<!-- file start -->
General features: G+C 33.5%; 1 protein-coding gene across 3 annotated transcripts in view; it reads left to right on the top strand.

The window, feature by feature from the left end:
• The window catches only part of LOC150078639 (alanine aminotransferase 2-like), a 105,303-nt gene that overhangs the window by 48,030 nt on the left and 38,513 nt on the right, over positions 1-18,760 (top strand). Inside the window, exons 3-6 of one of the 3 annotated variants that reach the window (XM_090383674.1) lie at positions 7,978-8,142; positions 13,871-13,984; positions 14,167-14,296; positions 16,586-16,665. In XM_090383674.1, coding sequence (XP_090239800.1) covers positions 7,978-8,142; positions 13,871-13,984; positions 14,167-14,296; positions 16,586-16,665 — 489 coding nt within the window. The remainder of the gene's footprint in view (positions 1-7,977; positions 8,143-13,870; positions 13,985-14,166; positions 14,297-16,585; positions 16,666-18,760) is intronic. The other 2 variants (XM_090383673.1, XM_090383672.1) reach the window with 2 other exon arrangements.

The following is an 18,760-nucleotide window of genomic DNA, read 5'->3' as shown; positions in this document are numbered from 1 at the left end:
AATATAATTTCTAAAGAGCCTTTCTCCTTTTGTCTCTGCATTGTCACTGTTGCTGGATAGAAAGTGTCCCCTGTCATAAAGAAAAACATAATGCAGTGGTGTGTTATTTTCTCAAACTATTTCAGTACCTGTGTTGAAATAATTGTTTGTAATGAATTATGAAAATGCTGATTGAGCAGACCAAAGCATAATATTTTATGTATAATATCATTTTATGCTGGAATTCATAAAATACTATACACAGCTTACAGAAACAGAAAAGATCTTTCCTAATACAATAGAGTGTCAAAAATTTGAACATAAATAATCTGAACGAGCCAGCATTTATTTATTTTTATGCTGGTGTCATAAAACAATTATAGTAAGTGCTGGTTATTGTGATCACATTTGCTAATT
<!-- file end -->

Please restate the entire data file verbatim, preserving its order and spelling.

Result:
General features: G+C 33.5%; 1 protein-coding gene across 3 annotated transcripts in view; it reads left to right on the top strand.

The window, feature by feature from the left end:
• The window catches only part of LOC150078639 (alanine aminotransferase 2-like), a 105,303-nt gene that overhangs the window by 48,030 nt on the left and 38,513 nt on the right, over positions 1-18,760 (top strand). Inside the window, exons 3-6 of one of the 3 annotated variants that reach the window (XM_090383674.1) lie at positions 7,978-8,142; positions 13,871-13,984; positions 14,167-14,296; positions 16,586-16,665. In XM_090383674.1, coding sequence (XP_090239800.1) covers positions 7,978-8,142; positions 13,871-13,984; positions 14,167-14,296; positions 16,586-16,665 — 489 coding nt within the window. The remainder of the gene's footprint in view (positions 1-7,977; positions 8,143-13,870; positions 13,985-14,166; positions 14,297-16,585; positions 16,666-18,760) is intronic. The other 2 variants (XM_090383673.1, XM_090383672.1) reach the window with 2 other exon arrangements.

The following is an 18,760-nucleotide window of genomic DNA, read 5'->3' as shown; positions in this document are numbered from 1 at the left end:
AATATAATTTCTAAAGAGCCTTTCTCCTTTTGTCTCTGCATTGTCACTGTTGCTGGATAGAAAGTGTCCCCTGTCATAAAGAAAAACATAATGCAGTGGTGTGTTATTTTCTCAAACTATTTCAGTACCTGTGTTGAAATAATTGTTTGTAATGAATTATGAAAATGCTGATTGAGCAGACCAAAGCATAATATTTTATGTATAATATCATTTTATGCTGGAATTCATAAAATACTATACACAGCTTACAGAAACAGAAAAGATCTTTCCTAATACAATAGAGTGTCAAAAATTTGAACATAAATAATCTGAACGAGCCAGCATTTATTTATTTTTATGCTGGTGTCATAAAACAATTATAGTAAGTGCTGGTTATTGTGATCACATTTGCTAATT